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Ep #14: Handling the Overwhelm of Divorce | Becoming You Again Podcast

Overwhelm after divorce can feel exhausting. Listen in as I help you handle the overwhelm.

Every woman alive has felt overwhelm at one time or another. So when we go through a divorce and we are faced with becoming a single mother, in charge of making all of the decisions of the divorce, our lives, our children's lives, along with all other responsibilities feeling incapacitated by overwhelm is a real thing.

Listen in to today's episode where I'll be teaching you to handle the overwhelm of divorce.

If you've tried all of the things to help with the overwhelm, you've asked for all of the advice, you've read all the books and you're still ending your day exhausted and overwhelmed with life after divorce, then your next step will be easy. Click here to schedule your free consult with me where I'm going to walk you through your personalized plan to step out of the overwhelm and into the calm life you desire.

What you'll learn from this episode:

  1. The truth about overwhelm.

  2. The two main ways it shows up and why.

  3. The two-step process to taking back control of your life and dropping the overwhelm.

  4. What this could look like in your life.

List to the full episode:

Featured on this episode:

  1. Interested in the Divorce Betrayal Transformation? Learn more here.

  2. Are you lost and confused about who you are after divorce? Don't worry. I've got 51 Ways to Get to Know Yourself Again. Click here to download.

  3. Want to know first hand how Karin can help you with your specific problems and create an even better life than when you were married? Click here to schedule a free consult.

  4. Haven't left a review yet? No problem. Click here to leave one.

Full Episode Transcript:

Welcome back to Becoming You Again. I’m your host Karin Nelson. I’m a certified divorce confidence coach and this is the podcast where I teach you how to reconnect with yourself, create emotional resiliency and live a truly independent life, so you can have an even better life than when you were married.

How is everyone doing today? I’m actually doing really great. I am loving this spring weather that we’re having here in Utah. Where you guys at? Where are you guys living? I am in northern Utah and we are having some beautiful spring weather and it’s about to change. I think we are supposed to get a winter storm which always happens in Utah. I do not know what weather is like in the spring where you live but in Utah it is very much like a couple of warm days and really pretty outside and all of the flowers and trees are blooming and then for like a couple of days we will get a terrible, crazy winter storm, 3 feet of snow – more snow than we have had the entire winter and then it will go back to being really nice outside the next week. So it’s a little bit crazy in the spring but I am really enjoying these warmer days and it is so pretty outside with all flowers and trees blooming.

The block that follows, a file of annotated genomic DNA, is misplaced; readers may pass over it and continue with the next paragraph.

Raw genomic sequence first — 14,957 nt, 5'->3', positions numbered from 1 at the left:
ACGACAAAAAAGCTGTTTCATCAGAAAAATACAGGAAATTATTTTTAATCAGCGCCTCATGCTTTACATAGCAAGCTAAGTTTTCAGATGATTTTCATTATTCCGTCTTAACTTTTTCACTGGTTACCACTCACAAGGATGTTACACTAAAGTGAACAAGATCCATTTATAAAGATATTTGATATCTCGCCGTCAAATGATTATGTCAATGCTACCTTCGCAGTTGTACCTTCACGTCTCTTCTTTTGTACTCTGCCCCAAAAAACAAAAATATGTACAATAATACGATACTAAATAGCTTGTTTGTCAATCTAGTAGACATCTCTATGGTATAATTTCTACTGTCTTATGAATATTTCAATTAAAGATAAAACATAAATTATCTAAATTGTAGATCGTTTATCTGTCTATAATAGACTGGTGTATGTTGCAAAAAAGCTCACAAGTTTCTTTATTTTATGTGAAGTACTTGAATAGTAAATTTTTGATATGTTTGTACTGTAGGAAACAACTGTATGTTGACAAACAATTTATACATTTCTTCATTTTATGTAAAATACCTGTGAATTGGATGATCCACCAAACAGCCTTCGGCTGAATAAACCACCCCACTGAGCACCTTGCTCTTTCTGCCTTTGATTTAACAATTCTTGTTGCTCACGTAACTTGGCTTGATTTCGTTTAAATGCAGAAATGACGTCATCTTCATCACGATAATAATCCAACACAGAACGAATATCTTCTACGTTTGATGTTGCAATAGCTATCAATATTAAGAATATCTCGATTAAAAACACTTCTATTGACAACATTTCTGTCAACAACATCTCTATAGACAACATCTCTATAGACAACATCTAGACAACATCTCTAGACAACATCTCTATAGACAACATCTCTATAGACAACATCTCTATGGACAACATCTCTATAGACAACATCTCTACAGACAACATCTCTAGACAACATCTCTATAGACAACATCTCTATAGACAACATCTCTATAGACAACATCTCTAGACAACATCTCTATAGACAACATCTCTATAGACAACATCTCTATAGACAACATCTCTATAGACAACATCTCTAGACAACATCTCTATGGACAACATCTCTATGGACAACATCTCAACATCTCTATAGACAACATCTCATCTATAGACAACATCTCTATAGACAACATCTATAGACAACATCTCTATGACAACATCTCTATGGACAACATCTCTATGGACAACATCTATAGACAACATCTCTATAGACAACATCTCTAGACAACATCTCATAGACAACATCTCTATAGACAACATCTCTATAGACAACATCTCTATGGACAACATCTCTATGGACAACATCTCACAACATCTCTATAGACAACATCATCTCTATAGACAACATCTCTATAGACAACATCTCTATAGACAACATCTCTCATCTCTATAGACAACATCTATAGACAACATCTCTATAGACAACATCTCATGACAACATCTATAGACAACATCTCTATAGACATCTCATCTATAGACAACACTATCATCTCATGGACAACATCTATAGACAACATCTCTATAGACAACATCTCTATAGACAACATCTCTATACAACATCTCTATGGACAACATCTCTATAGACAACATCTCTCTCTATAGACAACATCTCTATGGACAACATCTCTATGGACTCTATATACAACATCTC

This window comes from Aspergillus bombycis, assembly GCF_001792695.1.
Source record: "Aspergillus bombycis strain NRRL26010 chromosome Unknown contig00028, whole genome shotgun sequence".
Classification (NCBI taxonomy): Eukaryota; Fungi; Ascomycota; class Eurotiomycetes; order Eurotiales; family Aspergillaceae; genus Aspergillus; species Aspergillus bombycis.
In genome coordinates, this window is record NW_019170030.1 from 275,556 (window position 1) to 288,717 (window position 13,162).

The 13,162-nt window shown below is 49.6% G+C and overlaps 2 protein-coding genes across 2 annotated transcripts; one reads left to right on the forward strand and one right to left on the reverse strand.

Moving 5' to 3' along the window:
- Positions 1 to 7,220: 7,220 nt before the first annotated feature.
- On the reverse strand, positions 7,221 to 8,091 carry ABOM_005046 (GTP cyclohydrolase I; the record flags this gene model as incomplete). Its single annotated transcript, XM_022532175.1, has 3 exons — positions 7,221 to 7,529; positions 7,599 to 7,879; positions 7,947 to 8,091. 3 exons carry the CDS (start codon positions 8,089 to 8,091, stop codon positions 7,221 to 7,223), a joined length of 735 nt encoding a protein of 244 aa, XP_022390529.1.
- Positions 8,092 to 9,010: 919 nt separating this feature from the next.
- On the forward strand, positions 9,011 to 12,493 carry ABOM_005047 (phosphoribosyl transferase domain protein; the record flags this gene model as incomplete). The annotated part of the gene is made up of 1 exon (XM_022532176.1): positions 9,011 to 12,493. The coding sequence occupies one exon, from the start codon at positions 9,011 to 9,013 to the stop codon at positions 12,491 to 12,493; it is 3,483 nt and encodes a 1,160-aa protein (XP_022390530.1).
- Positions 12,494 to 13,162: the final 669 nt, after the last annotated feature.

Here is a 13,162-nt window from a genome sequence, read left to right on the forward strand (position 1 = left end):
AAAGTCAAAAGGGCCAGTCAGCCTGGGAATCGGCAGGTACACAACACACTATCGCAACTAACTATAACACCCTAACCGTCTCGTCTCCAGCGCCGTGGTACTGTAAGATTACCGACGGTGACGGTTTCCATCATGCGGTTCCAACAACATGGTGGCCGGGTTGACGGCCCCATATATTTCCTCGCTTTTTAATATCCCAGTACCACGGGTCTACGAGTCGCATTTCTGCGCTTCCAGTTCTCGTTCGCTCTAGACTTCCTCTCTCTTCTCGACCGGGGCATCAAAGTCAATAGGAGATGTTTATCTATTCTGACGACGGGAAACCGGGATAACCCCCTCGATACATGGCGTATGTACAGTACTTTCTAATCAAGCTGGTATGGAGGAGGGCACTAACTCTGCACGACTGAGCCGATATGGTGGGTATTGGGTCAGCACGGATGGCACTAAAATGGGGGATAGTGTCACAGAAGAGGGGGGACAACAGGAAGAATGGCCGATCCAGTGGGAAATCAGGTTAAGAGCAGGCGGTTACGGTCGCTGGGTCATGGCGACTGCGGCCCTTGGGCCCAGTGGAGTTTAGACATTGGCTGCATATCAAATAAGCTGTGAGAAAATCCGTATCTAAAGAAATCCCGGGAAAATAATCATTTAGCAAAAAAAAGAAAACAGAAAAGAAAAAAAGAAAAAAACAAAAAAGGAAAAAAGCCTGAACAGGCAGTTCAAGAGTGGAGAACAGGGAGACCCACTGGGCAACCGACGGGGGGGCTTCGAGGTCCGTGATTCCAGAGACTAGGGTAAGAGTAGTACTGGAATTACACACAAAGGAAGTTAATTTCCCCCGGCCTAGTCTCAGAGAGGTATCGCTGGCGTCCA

Alright, so let’s jump into today’s topic and it’s one that I see a lot of when it comes to divorced women. Like probably most of my topics, right? So we deal with so much as divorced women and that is why I am just really excited to be able to give this podcast to you all because I know that there is so much that you are going through that I can help with because I have been there and I have worked through it and I am working with my clients to be able to get through this and I have tools and techniques that maybe some of you do not have access to so I am really just so grateful that I am able to offer you all of this information through this podcast. So first of all thank you for listening and second of all it is just amazing. I am just so excited that this is even a thing.

Almost every one of my clients has been coached on this topic and so I wanted to talk about it in today’s podcast because I think that so many of us women deal with this regularly, whether we are divorced or not, and that is overwhelm. I bet that if we were all sitting in a room together and I asked everyone in the room to raise their hand if they had ever felt overwhelm since their divorce, or even just anytime in their life, really, everyone in the room would raise their hand. Because this topic is so prevalent and if we let it go unchecked it can often become debilitating to the point where we think we have all of these things to do on our to-to list and yet the overwhelm has taken over and we actually end up getting nothing done which continues to perpetuate the feeling of we have too much to do and we cannot get done, or it’s like we’re on the hamster wheel and we’re running around in circles but not actually getting anywhere because we are not getting the important things done. The things that we really want to be doing in our lives, we feel like we’re stuck just doing the daily monotonous everyday things that we have to do and it is so frustrating and exhausting. Right?